Oklahoma Mother Believes Anti-Diarrheal Medication Killed Daughter
OKLAHOMA CITY - Despite the opioid crisis in America, there's actually one, News 9 found, that you can buy right off the shelf. It's the anti-diarrheal medication Imodium AD, and as one Oklahoma family found out, it can be deadly.
“Always laughing, kind of the hit of the party,” Cindy McReynolds said about her daughter Elizabeth.
McReynolds holds a blanket filled with pictures of her daughter. She had it made for her granddaughter to remember her mom.
“She loved her daughter very much,” she said.
Elizabeth died two years ago at the age 29, and at first her family couldn't understand why.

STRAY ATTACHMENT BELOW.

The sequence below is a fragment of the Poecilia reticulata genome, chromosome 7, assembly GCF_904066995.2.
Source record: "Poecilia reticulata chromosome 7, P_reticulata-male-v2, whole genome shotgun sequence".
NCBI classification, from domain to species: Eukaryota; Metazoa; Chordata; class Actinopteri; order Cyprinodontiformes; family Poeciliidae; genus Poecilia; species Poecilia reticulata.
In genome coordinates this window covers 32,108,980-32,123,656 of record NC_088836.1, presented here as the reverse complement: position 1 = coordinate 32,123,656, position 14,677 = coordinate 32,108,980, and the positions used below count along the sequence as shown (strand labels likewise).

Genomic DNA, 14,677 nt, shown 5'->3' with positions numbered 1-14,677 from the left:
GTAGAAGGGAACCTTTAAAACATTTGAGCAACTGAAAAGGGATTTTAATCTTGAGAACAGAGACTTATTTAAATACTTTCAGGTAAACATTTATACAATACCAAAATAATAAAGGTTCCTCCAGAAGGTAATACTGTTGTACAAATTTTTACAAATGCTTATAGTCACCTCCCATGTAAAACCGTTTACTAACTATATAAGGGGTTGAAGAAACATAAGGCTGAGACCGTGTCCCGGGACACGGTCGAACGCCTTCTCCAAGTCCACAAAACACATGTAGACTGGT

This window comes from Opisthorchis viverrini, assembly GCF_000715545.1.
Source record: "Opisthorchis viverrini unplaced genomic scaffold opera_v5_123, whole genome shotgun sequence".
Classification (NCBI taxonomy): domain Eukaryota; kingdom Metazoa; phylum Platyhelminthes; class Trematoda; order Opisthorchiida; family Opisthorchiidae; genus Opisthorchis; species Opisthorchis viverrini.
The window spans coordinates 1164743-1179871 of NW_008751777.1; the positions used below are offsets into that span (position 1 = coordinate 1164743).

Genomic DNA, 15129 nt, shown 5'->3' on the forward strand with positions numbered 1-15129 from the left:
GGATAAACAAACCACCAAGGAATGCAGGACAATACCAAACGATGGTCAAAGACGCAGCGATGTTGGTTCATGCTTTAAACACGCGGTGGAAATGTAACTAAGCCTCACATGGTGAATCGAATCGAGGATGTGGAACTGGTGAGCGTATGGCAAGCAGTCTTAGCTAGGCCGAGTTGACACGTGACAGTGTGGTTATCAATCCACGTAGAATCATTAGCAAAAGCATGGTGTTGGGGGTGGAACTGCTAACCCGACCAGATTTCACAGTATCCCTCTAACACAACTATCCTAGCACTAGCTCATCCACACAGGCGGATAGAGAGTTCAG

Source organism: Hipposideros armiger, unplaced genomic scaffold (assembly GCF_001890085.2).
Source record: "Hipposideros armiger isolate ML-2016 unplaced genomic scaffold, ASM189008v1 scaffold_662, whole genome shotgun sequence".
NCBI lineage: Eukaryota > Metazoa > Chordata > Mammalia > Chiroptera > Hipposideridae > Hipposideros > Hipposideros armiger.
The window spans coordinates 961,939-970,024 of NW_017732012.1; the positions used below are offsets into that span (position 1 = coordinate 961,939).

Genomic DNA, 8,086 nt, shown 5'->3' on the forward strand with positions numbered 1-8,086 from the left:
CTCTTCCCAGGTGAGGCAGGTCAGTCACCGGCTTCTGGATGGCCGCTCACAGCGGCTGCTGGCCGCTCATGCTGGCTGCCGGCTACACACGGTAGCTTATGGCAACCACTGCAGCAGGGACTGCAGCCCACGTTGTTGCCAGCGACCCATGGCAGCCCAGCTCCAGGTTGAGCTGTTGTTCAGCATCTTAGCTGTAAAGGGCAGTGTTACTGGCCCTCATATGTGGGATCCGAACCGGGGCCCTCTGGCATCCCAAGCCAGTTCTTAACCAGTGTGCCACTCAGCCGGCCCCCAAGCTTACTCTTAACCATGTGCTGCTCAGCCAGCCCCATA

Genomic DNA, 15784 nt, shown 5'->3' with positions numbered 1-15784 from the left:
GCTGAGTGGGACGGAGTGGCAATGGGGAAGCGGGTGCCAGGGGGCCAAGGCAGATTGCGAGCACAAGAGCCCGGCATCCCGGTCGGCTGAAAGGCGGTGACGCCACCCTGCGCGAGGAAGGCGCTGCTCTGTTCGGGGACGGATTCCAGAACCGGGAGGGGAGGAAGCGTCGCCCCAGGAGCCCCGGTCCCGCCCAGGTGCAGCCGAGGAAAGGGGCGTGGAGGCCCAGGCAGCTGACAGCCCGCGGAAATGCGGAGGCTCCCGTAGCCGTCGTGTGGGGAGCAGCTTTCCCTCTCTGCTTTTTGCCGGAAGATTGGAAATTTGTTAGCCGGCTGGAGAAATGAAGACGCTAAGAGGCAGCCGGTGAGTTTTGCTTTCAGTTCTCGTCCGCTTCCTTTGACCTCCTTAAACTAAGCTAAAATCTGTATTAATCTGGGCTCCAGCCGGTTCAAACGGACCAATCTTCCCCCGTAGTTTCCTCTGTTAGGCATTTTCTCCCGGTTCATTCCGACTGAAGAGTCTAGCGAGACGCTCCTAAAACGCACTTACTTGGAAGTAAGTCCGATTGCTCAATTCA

“She died from taking diarrhea medicine, you know, we were in shock,” McReynolds said.
The young mother suffered from irritable bowel syndrome and was taking a prescribed medication. However, when she lost her job, she started self-medicating with Imodium AD.
“She had a box of it in her purse all the time,” she said.
Loperamide is a low-grade opioid and the main ingredient in Imodium AD. McReynold’s believed her daughter slowly became addicted to the over the counter drug which ultimately caused her death. Now, she wants the see the drug regulated and put behind the counter.
“I would feel like her death wasn't for not you know if we could get some kind of ban on this and knowing that it might save somebody's life in the long run,” she said. “Then I guess the sting wouldn't be so bad.”
Representative Cyndi Munson filed House Bill 3067, to regulate the over-the-counter drug. However, the bill didn't receive a hearing and is dead for this session. But Rep. Munson isn't giving up and plans to work on it during the interim and next session.